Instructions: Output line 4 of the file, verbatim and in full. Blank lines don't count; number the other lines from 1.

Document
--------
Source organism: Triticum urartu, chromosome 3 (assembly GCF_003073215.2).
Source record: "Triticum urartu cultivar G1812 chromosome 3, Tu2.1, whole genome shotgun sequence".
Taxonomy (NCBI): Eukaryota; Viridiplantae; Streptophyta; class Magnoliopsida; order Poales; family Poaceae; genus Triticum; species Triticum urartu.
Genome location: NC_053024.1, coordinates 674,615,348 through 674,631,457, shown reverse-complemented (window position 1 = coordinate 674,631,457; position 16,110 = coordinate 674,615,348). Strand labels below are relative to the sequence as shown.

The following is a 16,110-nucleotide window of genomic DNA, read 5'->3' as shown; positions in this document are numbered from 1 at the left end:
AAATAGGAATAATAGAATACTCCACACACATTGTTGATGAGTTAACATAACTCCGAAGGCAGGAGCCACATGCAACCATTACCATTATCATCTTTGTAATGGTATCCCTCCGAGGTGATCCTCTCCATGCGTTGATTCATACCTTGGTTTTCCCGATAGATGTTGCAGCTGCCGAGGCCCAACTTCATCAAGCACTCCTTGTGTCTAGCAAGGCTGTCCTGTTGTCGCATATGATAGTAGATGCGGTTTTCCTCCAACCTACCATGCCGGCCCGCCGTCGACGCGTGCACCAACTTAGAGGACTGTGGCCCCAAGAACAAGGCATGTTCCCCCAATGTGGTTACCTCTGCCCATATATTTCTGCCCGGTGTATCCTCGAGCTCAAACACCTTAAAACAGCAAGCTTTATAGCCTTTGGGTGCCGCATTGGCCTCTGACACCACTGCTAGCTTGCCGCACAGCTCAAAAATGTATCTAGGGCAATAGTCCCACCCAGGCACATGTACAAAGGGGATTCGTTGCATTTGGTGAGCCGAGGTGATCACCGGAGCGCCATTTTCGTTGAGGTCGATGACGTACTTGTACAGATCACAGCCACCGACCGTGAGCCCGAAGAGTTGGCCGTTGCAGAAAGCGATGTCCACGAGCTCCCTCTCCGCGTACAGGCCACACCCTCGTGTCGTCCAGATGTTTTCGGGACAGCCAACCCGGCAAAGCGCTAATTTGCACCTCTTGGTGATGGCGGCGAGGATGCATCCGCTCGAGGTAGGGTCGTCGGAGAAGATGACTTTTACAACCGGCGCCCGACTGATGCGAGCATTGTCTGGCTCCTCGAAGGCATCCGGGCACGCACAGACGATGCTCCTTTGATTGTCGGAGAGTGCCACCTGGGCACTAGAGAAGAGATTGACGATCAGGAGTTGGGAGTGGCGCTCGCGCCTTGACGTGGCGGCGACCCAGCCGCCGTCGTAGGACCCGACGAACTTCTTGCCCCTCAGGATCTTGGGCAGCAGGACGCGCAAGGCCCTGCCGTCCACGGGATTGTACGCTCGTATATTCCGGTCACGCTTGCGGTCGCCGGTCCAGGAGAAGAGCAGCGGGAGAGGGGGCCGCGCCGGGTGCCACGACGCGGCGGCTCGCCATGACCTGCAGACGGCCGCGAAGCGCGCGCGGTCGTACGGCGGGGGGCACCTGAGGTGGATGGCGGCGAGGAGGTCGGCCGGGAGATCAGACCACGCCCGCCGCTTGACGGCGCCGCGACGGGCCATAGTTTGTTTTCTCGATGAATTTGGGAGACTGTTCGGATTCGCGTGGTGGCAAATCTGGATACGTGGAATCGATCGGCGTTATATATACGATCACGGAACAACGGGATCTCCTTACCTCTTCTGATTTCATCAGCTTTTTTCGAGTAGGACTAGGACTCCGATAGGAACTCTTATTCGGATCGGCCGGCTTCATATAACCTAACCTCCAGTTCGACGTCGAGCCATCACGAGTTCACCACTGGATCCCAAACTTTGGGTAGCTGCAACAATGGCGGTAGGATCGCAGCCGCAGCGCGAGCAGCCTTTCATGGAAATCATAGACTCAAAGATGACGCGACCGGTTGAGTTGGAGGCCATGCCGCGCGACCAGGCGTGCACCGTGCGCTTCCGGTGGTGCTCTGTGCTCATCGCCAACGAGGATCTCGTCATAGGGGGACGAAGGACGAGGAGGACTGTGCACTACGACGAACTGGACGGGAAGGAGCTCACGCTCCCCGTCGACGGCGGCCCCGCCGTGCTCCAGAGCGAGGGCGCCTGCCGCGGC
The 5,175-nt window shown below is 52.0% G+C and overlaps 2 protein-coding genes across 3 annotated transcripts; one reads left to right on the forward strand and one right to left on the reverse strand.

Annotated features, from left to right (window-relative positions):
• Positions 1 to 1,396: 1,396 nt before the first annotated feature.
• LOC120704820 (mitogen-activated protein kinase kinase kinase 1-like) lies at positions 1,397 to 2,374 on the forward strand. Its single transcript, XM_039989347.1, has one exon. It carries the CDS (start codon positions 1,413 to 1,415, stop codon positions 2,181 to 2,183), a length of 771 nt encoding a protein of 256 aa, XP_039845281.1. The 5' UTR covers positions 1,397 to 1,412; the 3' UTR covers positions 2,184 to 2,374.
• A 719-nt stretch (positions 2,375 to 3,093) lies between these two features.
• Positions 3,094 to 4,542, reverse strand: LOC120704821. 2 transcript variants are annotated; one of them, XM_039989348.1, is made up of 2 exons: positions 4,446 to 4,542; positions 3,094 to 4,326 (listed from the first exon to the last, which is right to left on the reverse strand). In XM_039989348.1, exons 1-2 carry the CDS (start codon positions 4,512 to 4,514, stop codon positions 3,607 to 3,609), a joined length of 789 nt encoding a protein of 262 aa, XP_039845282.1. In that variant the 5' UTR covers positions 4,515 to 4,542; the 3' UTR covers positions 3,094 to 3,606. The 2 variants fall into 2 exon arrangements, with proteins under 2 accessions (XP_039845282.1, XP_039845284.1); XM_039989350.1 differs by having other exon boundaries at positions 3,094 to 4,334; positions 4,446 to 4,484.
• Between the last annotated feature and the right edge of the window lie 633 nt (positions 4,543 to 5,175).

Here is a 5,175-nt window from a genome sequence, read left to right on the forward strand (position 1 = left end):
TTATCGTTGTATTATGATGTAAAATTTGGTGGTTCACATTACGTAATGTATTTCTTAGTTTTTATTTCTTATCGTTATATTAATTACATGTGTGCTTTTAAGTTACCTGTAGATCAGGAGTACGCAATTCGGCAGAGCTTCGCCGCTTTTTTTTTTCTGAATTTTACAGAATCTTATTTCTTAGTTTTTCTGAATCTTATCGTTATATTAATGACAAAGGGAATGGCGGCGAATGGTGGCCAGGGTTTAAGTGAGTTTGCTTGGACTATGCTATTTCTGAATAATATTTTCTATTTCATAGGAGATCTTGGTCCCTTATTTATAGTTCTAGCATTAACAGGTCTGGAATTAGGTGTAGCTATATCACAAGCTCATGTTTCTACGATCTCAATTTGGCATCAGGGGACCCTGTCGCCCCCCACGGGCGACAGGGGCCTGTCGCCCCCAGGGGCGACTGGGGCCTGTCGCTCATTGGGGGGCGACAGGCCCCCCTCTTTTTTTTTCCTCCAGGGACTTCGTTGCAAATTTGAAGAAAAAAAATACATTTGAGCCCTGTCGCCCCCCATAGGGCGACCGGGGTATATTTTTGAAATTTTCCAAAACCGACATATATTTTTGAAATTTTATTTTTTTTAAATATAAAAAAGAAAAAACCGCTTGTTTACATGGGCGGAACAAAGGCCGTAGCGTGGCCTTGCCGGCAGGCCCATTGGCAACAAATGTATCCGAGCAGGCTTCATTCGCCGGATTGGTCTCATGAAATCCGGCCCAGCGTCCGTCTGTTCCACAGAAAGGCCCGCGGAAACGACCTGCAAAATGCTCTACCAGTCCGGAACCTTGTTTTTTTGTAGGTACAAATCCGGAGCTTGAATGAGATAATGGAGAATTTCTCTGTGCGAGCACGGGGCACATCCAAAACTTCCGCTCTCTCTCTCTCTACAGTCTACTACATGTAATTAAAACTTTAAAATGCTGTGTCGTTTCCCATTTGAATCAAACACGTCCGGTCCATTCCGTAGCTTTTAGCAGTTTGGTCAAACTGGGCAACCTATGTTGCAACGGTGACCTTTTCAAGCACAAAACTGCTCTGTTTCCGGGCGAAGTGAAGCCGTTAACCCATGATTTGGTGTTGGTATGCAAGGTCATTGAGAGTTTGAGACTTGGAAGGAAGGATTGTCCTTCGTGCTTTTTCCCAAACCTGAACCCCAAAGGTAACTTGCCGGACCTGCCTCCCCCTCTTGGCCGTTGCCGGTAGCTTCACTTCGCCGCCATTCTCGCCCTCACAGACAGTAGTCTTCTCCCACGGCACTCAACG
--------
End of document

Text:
Genome location: NC_053024.1, coordinates 674,615,348 through 674,631,457, shown reverse-complemented (window position 1 = coordinate 674,631,457; position 16,110 = coordinate 674,615,348). Strand labels below are relative to the sequence as shown.